American insurers not only need to increase customers by selling more policies, but also need to earn from their investments. A fluctuating underwriting and weak investment yield boost financial and operating risks. Although the pricing environment and industry demand has witnessed some improvement, the new policies the Fed will execute will certainly impose changes in the asset allocation of these firms. Which insurance companies will better handle this new context?
Here, I take a look at three America-based insurers and try to figure this out.
The company’s first-quarter performance improved in year-over-year terms thanks to higher premiums and investment income, which improved the top line and underwriting profit. Net income grew 5.2% to $8.8 million and total revenue was $86.5 million, up 9.9% from $78.7 million in the prior-year quarter.
Despite the economic turmoil, policy renewals have been consistent for Amerisafe, Inc. (NASDAQ:AMSF), averaging 91.5%. This enhanced employer loyalty and policy retention is backed by the company’s specialized knowledge and extensive experience. Hence, Amerisafe, Inc. (NASDAQ:AMSF) enjoys a more stable business than many of its peers. After a period of negative growth, Amerisafe, Inc. (NASDAQ:AMSF) managed to improve its top line, which grew 13.1% in 2011 and 14.5% in 2012. If this trend continues, investors will see bigger profits ahead.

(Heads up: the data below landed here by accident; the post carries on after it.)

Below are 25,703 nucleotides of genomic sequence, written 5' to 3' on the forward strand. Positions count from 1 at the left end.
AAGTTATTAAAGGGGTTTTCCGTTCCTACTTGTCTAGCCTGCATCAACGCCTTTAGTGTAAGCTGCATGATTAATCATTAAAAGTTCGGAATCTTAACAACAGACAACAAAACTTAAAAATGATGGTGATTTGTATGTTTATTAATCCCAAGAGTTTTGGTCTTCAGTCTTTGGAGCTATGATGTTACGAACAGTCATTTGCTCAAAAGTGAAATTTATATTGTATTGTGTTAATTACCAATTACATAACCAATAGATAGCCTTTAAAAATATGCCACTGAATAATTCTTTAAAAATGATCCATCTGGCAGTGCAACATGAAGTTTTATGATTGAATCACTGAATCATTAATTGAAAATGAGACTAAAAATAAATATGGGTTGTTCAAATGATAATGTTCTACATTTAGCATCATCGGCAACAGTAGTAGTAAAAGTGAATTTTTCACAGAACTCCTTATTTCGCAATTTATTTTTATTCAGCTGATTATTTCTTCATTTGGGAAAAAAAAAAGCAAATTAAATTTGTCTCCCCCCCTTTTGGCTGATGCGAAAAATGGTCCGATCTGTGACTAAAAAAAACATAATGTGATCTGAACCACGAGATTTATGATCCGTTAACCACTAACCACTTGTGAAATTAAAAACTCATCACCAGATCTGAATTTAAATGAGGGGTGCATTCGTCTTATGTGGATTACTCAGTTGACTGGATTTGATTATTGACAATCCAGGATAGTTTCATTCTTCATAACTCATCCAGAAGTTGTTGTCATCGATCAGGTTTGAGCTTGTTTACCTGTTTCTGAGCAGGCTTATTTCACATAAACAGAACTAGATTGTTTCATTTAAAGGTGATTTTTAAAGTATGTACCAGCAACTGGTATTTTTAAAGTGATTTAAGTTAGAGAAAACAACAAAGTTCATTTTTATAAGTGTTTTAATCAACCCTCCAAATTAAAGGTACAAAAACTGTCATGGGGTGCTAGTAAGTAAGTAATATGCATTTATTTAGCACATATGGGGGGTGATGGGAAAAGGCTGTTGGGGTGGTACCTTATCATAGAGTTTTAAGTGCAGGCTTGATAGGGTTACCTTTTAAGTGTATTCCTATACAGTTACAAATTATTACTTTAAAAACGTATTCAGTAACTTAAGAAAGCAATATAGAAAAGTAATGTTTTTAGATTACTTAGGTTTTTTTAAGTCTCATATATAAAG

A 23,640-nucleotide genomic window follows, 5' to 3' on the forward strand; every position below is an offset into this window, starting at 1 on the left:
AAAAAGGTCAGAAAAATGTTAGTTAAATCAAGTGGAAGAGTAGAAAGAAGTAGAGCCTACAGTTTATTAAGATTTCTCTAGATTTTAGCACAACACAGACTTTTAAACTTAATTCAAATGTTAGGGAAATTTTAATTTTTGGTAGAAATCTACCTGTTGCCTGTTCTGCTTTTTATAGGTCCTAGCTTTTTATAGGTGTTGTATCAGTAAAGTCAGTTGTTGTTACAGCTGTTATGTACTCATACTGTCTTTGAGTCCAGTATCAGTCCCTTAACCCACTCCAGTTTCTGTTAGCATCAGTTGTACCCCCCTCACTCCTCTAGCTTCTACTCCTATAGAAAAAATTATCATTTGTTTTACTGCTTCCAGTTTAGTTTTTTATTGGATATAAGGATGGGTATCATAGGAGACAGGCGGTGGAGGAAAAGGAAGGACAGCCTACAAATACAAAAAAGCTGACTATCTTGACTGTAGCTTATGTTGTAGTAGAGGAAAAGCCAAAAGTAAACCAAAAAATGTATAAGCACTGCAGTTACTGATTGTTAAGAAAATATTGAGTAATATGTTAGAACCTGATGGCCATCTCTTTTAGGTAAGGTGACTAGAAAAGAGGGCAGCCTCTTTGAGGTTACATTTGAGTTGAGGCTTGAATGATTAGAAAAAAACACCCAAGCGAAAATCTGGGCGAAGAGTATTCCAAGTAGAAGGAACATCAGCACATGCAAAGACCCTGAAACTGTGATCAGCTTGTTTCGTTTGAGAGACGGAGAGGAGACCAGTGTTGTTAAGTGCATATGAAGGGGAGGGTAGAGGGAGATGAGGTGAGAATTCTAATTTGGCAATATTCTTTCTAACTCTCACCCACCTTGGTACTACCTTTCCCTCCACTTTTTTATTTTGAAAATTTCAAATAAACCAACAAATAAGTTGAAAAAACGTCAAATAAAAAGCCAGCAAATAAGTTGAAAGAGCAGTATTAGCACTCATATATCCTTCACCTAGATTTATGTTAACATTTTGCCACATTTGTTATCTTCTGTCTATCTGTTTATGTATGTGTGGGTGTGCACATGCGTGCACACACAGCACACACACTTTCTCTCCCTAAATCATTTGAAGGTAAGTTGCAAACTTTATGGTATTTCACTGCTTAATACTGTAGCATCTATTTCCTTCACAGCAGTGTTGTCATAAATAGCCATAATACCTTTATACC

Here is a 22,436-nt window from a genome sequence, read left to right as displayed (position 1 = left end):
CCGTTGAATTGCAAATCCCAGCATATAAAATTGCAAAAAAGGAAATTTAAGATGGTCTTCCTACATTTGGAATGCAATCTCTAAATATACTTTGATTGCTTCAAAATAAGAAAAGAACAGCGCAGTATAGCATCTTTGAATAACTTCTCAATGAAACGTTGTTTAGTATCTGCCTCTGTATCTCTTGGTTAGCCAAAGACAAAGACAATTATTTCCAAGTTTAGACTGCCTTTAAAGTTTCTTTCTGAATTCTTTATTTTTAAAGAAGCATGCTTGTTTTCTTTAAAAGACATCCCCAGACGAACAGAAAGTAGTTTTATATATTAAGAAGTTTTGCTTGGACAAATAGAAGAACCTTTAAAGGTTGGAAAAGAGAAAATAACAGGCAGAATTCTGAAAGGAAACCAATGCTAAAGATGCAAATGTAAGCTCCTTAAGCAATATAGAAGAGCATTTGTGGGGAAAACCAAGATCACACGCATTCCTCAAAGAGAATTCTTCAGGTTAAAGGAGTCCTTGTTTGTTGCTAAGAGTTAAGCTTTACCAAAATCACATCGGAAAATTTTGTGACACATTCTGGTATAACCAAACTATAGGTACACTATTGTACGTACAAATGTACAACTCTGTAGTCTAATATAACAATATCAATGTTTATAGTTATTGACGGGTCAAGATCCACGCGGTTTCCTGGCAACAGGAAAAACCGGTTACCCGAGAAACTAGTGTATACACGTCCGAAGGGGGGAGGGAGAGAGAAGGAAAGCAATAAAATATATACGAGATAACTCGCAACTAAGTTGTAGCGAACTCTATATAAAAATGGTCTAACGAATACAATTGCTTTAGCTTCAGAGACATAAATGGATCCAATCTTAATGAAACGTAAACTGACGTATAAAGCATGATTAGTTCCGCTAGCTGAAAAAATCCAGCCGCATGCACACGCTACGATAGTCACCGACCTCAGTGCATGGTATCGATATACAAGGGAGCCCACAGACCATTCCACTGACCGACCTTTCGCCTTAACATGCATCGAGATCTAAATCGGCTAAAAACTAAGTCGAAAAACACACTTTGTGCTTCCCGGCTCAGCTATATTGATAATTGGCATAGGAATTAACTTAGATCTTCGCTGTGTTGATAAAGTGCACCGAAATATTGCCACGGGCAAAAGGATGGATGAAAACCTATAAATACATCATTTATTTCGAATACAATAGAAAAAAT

Plus, the company makes more investment income from its premiums compared to most of the industry, as the time period between the receipt of premiums and the ultimate settlement of claims is much longer than most competitors’ business lines.
I am sure that Amerisafe, Inc. (NASDAQ:AMSF)’s prudent capital management, risk-free balance sheet, and financial strength will provide decent long-term growth.
The company’s first quarter EPS of $1.69 lagged the year-ago quarter’s earnings of $1.74. Operating earnings decreased 2.9% to $790 million. AFLAC Incorporated (NYSE:AFL) is experiencing poor financial performance and a disappointing sales outlook for its primary products in Japan, which represents 78% of total revenue. An unfavorable dollar/yen exchange rate has punished the company, producing lower premiums and investment income in the country. On the other side, the U.S. operations show some improvement, showing healthy capital ratios and reduced expenses.
AFLAC Incorporated (NYSE:AFL)’s top line remains sufficiently exposed to a harsh operating environment.